Repeated FMD protocol within 15 min is reportedly regarded as the forearm ischemia-reperfusion model [20], [21]. Reactive oxygen species (ROS) were generated by the mitochondria, endothelial NO synthase (eNOS) uncoupling, xanthine oxidoreductase, and NADPH oxidase within vasculature in the setting of ischemia-reperfusion stress [22]. The bioavailability and production of NO were decreased by ROS production [23], resulting in attenuation of NO-dependent vasorelaxation such as FMD. Meanwhile, arterial stiffness depends on structural components such as extracellular matrix and arterial smooth muscle cell constriction. A number of locally derived and circulating factors, including NO, endothelium-derived hyperpolarizing factor, endothelin-1, and ROS, contribute to the short-term or functional regulation of arterial smooth muscle cells to regulate arterial stiffness and compliance [24]. Ischemia-reperfusion-mediated alteration in endothelium-derived factors would synergically lessen and blunt the vascular response. Reportedly, early vascular impairment in healthy elderly retards the vascular diameter changes in response to blood flow [25]. We also observed the delayed restoration of the vascular diameter at 15 min, which would be involved in a functional and transient arterial stiffness, resulting in a slight but significant increase in the baseline diameter. As the baseline diameter at 60 min and the maximum diameters at 15 min and 60 min unchanged, this would result in a significant decline in both FMD15 and L-FMC15, and low FMTD-R in accordance to respective equations [13] [6]. We observed the unchanged baseline and max flow velocity at all the time points. An increase in the baseline diameter with the same flow reduces a shear stress stimulus and FMD response [26].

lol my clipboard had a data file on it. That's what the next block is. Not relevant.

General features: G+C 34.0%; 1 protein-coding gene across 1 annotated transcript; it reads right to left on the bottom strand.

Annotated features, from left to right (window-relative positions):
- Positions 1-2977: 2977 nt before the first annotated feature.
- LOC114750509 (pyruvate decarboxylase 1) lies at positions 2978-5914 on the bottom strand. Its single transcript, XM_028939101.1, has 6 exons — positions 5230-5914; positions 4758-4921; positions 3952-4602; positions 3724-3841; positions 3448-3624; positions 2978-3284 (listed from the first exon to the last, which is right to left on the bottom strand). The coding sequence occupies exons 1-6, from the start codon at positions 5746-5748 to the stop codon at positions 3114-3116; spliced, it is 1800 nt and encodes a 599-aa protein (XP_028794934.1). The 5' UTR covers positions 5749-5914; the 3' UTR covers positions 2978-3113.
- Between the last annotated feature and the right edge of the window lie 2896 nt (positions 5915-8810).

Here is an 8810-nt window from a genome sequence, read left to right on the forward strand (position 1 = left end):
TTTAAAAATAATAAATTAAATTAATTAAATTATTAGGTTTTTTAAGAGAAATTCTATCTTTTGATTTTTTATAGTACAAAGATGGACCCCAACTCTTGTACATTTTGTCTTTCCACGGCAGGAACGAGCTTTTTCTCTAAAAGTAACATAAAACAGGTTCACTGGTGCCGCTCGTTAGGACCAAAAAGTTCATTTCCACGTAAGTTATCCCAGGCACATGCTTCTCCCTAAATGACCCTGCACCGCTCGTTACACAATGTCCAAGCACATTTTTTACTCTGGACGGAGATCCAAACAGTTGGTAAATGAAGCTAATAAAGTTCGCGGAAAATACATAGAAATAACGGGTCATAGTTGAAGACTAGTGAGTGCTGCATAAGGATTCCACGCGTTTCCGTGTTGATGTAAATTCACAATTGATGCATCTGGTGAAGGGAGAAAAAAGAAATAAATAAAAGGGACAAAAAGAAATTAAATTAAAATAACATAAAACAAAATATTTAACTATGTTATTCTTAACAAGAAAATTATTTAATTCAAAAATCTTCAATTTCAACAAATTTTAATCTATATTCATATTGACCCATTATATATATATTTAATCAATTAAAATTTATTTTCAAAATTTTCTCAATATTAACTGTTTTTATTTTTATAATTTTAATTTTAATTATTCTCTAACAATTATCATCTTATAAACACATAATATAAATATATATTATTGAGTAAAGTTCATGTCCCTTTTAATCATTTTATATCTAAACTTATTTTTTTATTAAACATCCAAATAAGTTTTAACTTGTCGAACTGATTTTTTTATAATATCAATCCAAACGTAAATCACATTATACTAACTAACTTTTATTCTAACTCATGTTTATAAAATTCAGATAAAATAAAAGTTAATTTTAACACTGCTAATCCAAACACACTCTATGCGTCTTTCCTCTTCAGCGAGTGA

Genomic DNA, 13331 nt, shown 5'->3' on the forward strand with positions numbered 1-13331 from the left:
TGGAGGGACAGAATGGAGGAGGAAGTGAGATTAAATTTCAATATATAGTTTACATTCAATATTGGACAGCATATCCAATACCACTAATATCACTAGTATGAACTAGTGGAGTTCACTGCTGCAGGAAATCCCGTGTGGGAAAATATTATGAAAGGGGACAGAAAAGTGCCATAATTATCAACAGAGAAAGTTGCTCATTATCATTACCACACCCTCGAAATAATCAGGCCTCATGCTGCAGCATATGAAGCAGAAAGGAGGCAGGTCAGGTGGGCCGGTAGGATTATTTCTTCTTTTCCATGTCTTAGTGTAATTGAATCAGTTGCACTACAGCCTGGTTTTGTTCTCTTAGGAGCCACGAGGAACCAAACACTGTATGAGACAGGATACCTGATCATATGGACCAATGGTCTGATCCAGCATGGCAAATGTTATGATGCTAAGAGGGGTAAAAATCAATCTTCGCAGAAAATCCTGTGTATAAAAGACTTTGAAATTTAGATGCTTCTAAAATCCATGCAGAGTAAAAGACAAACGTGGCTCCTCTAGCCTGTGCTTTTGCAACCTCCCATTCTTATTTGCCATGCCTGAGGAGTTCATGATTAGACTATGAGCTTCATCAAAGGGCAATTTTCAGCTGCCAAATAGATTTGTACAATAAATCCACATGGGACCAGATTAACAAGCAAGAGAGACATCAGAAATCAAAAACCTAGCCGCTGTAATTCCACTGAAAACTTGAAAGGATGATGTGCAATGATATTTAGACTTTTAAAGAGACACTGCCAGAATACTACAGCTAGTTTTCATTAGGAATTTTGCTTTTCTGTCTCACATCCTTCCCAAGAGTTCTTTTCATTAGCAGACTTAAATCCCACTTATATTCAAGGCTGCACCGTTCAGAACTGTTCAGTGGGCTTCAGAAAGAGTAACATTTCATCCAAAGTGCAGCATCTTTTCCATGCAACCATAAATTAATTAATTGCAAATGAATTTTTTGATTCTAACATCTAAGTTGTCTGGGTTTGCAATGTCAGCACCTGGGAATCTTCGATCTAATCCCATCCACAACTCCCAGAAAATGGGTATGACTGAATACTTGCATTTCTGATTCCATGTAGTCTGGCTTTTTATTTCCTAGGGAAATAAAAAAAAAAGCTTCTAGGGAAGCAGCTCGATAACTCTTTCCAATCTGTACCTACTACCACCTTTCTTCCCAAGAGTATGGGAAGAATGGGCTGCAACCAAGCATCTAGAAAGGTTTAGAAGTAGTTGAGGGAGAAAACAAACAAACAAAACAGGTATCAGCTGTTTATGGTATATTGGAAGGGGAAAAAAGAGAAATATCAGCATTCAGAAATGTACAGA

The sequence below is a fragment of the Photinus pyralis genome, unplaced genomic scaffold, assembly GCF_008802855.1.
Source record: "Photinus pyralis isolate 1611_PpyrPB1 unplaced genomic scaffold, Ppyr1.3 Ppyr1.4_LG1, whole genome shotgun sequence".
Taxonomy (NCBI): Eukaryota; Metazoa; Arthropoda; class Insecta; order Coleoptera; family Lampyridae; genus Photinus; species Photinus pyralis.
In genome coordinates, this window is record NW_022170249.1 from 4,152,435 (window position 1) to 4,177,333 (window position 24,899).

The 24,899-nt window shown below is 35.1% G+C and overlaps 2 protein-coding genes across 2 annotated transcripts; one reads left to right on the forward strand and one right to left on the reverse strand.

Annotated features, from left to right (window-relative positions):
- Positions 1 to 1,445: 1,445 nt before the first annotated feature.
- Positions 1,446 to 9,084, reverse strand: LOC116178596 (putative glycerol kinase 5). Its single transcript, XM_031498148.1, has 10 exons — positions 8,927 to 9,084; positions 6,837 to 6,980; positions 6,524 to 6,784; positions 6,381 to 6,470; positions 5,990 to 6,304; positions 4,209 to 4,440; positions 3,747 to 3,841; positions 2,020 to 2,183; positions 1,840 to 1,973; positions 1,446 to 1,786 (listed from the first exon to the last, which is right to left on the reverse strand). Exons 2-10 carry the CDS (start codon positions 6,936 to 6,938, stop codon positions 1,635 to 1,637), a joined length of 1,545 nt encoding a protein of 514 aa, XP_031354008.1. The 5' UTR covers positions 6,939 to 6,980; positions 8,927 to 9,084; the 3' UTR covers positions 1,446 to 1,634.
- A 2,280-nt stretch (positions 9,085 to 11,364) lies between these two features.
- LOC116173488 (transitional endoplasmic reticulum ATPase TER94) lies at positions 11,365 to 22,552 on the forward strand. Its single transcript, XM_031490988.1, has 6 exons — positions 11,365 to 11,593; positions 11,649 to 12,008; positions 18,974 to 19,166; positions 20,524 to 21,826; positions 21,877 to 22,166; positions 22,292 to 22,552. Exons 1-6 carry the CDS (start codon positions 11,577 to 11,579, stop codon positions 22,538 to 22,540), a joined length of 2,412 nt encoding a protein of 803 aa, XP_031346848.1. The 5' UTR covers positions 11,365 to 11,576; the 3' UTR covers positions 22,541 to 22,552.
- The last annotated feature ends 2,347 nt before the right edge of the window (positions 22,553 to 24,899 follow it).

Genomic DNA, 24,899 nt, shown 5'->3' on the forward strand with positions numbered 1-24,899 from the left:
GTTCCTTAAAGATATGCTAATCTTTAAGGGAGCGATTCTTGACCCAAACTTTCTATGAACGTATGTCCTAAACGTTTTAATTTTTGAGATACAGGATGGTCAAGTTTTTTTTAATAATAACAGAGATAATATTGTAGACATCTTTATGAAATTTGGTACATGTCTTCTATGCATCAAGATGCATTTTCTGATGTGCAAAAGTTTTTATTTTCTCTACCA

In this study, we examined the relationship between FMTD-R and FMD-related indices. Interestingly FMTD-R did not correlate with FMD or FMTD, which are related to endothelium-related release of vasodilator mediators such as NO induced by high shear stress, and related to endothelial changes in response to increased shear stress. On the other hand, FMTD-R correlated with L-FMC, which is related to vasoconstrictor mediators such as endothelin-1 in the presence of low shear stress, and related to baseline endothelial function [27]. Thus, the blunted FMTD recovery after repetitive measurements can be involved in vasoconstriction rather than vasodilation. Previous studies demonstrated the association of various risk factors with impaired L-FMC [6], [8]. Indeed a higher prevalence of smoking is observed in the FMTD-R poor recovery group. Chronic cigarette smoking induces endothelial dysfunction and vasoconstriction with nicotine, reactive oxygen species and decreased NO bioavailability [28], [29]. Our results suggest that smoking, which is a major independent cardiovascular risk factor, contributes to the decrease in FMTD-R. Accordingly, FMTD-R as well as other FMD indices is involved also in latent cardiovascular risk.

Aortic stiffness and FMD recovery after short interval between measurements